Built by Shah Abbas I the Great at the beginning of the 17th century, and bordered on all sides by monumental buildings linked by a series of two-storeyed arcades, the site is known for the Royal Mosque, the Mosque of Sheykh Lotfollah, the magnificent Portico of Qaysariyyeh and the 15th-century Timurid palace. They are an impressive testimony to the level of social and cultural life in Persia during the Safavid era.
The Royal Square of Esfahan is a monument of Persian socio-cultural life during the Safawid period (until 1722). It is an urban phenomenon which is an exception in Iran where the cities are ordinarily tightly parcelled without spatial fluidity, the exception being the interior courts of the caravanserais. It is an example of the form of naturally vulnerable urban architecture.
The Shah of the Iranian dynasty of the Safawids, Abbas, who reigned from 1587 to 1628, chose as his capital Esfahan, which he magnificently embellished and remodelled. The centre of the city was accented by a vast Royal Square (Meidan-e Shah) which was so beautiful and so large that it was called ‘The Image of the World’.
It is bordered on each side by four monumental buildings linked by a series of two-storey arcades: to the north, the Portia of Qeyssariyeh (1602-19), to the south, the Royal Mosque (1612-30), to the east, the Mosque of Sheyx Loffollah (1602-18) and to the west, the pavilion of Ali Qapu, a small Timurid palace (15th century), enlarged and decorated by the shah and his successors.
Of particular interest is the Royal Mosque, which is grafted on to the south side of the square by means of deep and immense sectioned porch. It is crowned by a half dome, whose interior walls are dressed with enamelled faïence mosaics, bound by two minarets, and prolonged to the south by an iwan (three-sided, vaulted hall open at one end), leading to an interior courtyard that describes a right angle. Thus, it is that, although it is in part on a north/south axis, the mosque is, in keeping with tradition, nonetheless, oriented north-east/south-east.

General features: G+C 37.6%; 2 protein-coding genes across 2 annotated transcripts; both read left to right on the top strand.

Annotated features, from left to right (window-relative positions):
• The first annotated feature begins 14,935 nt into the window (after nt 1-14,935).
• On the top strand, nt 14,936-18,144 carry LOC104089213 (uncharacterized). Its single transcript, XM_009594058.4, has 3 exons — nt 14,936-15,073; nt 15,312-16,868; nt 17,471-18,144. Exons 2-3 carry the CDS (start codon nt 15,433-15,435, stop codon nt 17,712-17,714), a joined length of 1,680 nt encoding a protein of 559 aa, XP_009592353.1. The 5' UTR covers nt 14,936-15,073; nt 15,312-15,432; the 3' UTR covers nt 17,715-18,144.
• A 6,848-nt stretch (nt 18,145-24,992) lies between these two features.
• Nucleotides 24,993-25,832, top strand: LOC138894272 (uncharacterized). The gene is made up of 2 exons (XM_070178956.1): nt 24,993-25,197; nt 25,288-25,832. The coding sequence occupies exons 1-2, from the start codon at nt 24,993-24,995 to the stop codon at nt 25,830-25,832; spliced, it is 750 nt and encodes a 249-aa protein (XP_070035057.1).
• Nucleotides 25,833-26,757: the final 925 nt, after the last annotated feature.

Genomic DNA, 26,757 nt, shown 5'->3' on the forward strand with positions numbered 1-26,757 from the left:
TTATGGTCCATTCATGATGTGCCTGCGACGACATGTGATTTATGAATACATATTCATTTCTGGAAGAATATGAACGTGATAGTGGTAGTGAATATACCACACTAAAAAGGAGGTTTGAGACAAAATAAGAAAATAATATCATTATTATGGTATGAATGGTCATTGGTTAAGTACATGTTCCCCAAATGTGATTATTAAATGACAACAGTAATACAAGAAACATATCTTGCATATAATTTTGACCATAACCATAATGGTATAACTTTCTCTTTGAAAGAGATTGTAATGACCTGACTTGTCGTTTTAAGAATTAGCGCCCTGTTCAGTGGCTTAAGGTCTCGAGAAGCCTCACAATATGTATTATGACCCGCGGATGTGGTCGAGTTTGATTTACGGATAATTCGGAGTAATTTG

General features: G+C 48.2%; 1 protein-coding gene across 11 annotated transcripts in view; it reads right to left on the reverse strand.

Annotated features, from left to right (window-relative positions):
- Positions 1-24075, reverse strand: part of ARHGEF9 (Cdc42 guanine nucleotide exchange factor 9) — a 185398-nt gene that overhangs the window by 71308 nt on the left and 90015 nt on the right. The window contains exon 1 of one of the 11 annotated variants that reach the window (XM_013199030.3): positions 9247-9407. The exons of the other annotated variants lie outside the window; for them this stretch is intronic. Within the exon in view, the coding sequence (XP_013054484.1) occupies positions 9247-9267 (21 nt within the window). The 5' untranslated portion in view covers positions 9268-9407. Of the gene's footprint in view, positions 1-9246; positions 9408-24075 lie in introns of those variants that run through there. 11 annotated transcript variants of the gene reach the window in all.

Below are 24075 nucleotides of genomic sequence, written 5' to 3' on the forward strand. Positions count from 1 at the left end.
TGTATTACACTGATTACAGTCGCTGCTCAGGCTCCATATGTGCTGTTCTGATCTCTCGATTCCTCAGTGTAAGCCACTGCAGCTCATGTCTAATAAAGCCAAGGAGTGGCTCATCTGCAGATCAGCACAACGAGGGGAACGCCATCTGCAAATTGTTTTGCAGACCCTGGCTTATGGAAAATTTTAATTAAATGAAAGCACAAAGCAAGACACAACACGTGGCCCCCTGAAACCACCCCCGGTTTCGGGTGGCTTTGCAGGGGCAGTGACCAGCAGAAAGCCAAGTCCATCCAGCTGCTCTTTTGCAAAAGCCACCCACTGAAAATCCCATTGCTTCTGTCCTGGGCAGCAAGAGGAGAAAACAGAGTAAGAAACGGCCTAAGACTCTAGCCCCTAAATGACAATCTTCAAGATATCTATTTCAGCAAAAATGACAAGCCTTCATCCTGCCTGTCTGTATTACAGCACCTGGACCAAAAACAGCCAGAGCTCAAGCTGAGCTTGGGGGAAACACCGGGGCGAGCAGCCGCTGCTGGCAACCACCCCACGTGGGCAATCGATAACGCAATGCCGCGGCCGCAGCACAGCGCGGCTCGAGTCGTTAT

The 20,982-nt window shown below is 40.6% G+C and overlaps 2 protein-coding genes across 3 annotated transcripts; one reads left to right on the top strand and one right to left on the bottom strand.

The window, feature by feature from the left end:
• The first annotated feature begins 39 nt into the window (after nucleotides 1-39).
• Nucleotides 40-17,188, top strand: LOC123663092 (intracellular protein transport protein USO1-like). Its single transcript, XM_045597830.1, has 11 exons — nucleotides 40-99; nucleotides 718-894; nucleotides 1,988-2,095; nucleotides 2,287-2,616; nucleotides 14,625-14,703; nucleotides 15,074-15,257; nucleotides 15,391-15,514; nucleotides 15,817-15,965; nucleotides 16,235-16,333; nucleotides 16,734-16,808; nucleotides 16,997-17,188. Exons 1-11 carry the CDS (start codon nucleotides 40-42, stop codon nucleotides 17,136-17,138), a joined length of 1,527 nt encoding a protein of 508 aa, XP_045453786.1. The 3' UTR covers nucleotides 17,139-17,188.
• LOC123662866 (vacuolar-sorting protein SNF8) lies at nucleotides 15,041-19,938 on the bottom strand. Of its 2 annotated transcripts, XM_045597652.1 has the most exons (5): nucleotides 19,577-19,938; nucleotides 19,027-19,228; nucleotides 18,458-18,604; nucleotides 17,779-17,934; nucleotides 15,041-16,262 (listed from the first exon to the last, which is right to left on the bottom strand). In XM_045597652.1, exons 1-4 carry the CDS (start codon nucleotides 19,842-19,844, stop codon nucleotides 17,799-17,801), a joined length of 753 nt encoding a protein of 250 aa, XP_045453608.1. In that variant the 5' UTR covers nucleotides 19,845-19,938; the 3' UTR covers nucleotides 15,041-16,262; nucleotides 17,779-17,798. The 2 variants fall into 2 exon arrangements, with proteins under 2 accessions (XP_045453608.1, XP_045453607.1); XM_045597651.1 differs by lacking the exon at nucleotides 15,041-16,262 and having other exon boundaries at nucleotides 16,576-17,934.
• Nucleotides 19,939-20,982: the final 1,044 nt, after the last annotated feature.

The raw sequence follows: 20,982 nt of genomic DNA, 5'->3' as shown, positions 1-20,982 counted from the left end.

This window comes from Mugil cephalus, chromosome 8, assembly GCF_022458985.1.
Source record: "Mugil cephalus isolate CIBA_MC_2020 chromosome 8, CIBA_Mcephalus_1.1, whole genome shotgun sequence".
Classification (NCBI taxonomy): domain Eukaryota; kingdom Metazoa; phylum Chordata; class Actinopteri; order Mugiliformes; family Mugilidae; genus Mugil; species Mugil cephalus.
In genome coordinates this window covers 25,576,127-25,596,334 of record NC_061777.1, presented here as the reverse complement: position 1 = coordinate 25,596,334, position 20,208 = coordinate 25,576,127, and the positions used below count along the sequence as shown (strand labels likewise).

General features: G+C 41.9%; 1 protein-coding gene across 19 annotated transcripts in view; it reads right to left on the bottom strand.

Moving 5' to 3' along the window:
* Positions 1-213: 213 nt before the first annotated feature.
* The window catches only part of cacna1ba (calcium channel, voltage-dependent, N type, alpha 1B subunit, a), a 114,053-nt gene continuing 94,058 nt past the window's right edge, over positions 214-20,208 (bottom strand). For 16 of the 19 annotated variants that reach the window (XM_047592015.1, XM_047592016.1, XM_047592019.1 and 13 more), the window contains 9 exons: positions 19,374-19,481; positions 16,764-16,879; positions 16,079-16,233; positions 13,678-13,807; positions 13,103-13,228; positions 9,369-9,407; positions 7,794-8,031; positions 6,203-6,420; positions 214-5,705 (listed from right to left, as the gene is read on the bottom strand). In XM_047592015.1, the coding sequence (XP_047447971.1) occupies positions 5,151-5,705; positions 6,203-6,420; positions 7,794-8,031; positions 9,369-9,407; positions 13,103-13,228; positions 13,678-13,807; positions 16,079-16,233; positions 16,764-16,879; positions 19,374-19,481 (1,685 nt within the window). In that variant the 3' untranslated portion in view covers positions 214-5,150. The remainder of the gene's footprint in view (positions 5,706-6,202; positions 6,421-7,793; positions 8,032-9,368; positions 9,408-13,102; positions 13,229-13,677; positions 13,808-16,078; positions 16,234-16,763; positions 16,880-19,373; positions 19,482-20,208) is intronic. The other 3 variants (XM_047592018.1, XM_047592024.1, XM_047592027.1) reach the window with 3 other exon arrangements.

The pavilion of Ali’Qapu forms the monumental entrance to the palace zone and to the royal gardens which extend behind it. Its apartments, which are completely decorated with paintings and have wide exterior openings, are renowned. On the square is a high portal (48 m), flanked by several storeys of rooms and crowned by a covered terrace (talar), whose refined roofing is carried by thin wooden columns.
All of these architectural elements of the Meidan-e Shah, including the arcades, are adorned with a profusion of enamelled ceramic tiles with paintings, where the floral ornamental is dominant, flowering trees, ases, without a prejudice for the figured compositions in the style of Riza-i Abbasi, renowned both inside and outside of Persia, who was head of the school of painting at Esfahan during the reign of Shah Abbas. The Royal Mosque remains the most celebrated example of the colourful architecture which, in Iran, reached its height under the Safaw dynasty.
The Meidan-e Shah was the heart of the Safawid capital. Its vast sandy esplanade was used for promenades, assembling troops, playing polo, celebrations and for public executions. On all sides, the arcades house shops. Above the portal of the large bazaar of Qeyssariyeh is a tribune that accommodates musicians giving public concerts. The talar of Ali Qapu communicates, from behind, with the throne room where the king occasionally received ambassadors.